How do we successfully build conversations and stimulate creativity while capitalizing on people’s natural desire for involvement? Through case studies and playful participation, this workshop will introduce new ways to think about communication ideas by encouraging cross-discipline participation early in the planning stage to affectively influence a brand’s future.
How to do lean planning
Farrah Bostic, VP and Group Planning Director at Digitas
The job of a start-up is to seek a viable business model that scales. The job of a lean start-up is to do this with as little waste as possible. Advertising is a traditionally wasteful business; yet while many talk about thinking like software companies or being more “agile” – especially when developing digital campaigns and platforms – few have cracked the problem of HOW to really do this. In fact, one of the most common questions seems to be, “But if we’re just prototyping and iterating, what is the role of a planner … And what about the creative brief?” So – in this session, we’re going to assume that the job of a lean planner is to seek a viable campaign model that scales, with as little waste as possible. We’re going to adapt the tools of customer development (lean insight mining), business model generation (lean positioning development), and prototyping/testing/iterating (lean creative development & market research) to developing smart, useful – and yes, exciting! engaging! awesome! – campaign models (the lean brief).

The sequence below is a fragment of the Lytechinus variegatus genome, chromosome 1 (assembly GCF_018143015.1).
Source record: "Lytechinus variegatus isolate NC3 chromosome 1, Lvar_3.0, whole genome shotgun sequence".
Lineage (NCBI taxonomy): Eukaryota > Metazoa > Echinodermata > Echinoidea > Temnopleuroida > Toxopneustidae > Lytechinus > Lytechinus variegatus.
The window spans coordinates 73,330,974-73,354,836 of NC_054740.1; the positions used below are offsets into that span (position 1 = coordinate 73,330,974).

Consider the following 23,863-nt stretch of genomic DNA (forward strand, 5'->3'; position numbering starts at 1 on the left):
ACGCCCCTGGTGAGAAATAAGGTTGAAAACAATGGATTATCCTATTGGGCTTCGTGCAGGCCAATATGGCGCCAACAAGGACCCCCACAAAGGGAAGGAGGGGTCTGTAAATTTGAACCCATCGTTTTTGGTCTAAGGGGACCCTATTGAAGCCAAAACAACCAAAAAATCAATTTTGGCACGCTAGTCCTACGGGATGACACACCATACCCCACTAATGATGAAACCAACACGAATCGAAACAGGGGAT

And in the spirit of lean, consider yourselves part of the customer development and testing process for an approach to Lean Planning.
How to design space
Collin Burry, Design Principal and Regional Design Leader at Gensler
In this interactive presentation, Collin will walk the audience through the interior architectural design process; from the Clients needs and objectives through manifestation of dimensional space. In the accompanying exercise, the audience will be provided the opportunity simulate the process and create a 3-dimensional space of their own design.